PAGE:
So does that make this a happy accident?  I'll take it..

    New arm is printing now.

    Need to make new mirrors too.

    Edit: Printed.  

    The bridge portion of the mask I added had some nozzle width lines spanning to keep the aperture square and they were a PITA to clean up due to the small size.  It might be simpler to make this a second part attaching to the mirror.

  • Accuracy.

    Daren Schwenke02/16/2018 at 23:18 0 comments

    The mirror arm has to stop at exactly the same angle/place every time for this idea to work.  

    I've tried to plan for this:

    • The mirror arm and servo linkage are designed so the servo arm approaches the apex of it's travel when the mirrors are deployed.  This results in the mirror arm extending rapidly, but then slowing down just before seating on the hard stop.  It also gives me a huge range on the servo for fine tuning the pressure applied to the stop.
    • I have the option of making the linkage spring loaded, or just using a digital servo as well.  I'm seeing how well the cheap servos work first.
    • A large area, hard stop is included for the extended position.
    • I used press fit real bearings with a little preload.
    • Stainless pins anchor the arm, also press fit.
    • The optics were aligned and then UV cure glued into place.

    This seems to have worked.  For the video I was swinging the arm itself by hand from one side and driving the servo unpowered in the process to a random angle.  If you look carefully at the video, I was still looking right down the bore of my 2mmx50mm shaft straight enough nearly every time to see the circle of light from the other end.  

    EDIT: I noticed the circle of light wasn't quite a circle.  Turns out I still had flashing from cutting the tubing on the end inside the brass bit.  Now.. it's a circle...  :)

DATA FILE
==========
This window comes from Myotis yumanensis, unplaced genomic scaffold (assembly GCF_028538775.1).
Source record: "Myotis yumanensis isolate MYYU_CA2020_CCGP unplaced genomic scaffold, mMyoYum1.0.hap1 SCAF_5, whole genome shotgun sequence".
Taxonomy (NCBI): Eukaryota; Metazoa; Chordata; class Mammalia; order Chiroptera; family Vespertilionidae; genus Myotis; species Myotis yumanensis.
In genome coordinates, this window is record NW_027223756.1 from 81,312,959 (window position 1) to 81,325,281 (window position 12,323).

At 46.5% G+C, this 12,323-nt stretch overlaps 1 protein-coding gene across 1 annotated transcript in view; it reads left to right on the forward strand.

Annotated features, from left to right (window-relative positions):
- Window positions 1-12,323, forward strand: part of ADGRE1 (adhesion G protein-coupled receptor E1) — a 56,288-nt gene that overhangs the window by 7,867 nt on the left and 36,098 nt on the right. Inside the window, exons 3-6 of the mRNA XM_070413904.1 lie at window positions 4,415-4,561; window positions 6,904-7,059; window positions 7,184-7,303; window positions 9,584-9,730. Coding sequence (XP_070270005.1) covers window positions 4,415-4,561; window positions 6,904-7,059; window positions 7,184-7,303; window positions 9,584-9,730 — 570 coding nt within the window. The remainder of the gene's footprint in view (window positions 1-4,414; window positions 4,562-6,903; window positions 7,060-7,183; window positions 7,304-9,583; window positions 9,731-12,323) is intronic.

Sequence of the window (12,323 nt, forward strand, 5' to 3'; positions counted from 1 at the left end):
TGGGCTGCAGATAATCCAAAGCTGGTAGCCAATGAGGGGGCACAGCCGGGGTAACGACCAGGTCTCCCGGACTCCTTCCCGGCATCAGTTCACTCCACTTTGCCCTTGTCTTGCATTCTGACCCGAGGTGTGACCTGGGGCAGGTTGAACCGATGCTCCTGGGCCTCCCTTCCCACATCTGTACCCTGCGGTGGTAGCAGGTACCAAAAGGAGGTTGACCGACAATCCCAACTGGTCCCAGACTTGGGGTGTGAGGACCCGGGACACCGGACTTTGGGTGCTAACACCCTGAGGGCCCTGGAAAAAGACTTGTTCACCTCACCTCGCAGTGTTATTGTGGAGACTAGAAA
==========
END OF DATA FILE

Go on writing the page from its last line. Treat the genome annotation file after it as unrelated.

• Take it to the limit (one more time)

    Daren Schwenke02/15/2018 at 20:49 0 comments

    The nozzle needs to give way a bit in the event that the PCB you are placing is warped to prevent breaking components.  There are two trains of thought on this.  You can either implement the spring in every nozzle, or implement it in the nozzle holder.

    I decided to use luer lock syringe needles for my nozzles as they are a precisely machined and commonly available standard.  The luer lock itself at least is usually precisely machined.  It seems to be hard to find them with the needles actually centered with no runout, but I'll deal with that later.  So I implemented the required springy-ness by spring loading the holder and allowing the hypodermic tubing which is the shaft to slide in the bearings.

    The spring loading also has the nice side effect of preloading the bearings for reduced runout.

    It also gave me a place to put a Z limit switch which can then be used for leveling and to detect nozzles of varying length.

  • Genesis

    Daren Schwenke02/14/2018 at 21:58 0 comments

    Exactly one month ago this idea was born on the OpenPnP forum.

    It's not often I can trace the origin of something I've built to more than a vague recollection of events, but not this one.  

    This idea was born Jan 14th at 12:48pm when it was suggested in reply to my original post by the aptly named TheCunningFellow.  So this is a shout out to him and the folks over at the OpenPnP forum for their help and support fielding my vague and often uneducated questions over the last month.

    Thank you.

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Enjoy this project?



Marc Peltier wrote 6 days ago point

Hi Daren!
I had guessed the organization of gear train, and the need for a 90° gearbox, between the servo output and the actuator gear.

I recently experimented with gears in POM, very cheap on aliexpress. com. There are all kinds of models, straight, in crown, or at 45°, with different numbers of teeth. The bore is generally 1.95mm, when they are designed to be pressed together on a 2mm shaft, or 2.1mm, when they are designed to rotate freely on the shaft.

I was able to resize the bore with my lathe, according to my needs. For the small series we use, it is better to base the design on existing gears, to be modified at the lathe. Moulds are very expensive!

You can probably also make the splines for coupling with the servo output by heat, deforming an existing POM part with a brass servo output coupler, used as a heated punch. A hijacked hot-end will be perfect for that...

  Are you sure? yes | no

Daren Schwenke wrote 6 days ago point

That is pretty much exactly the path I took and the parts I used.  The fitment depth is critical though to prevent backlash and binding which took some iteration.

  Are you sure? yes | no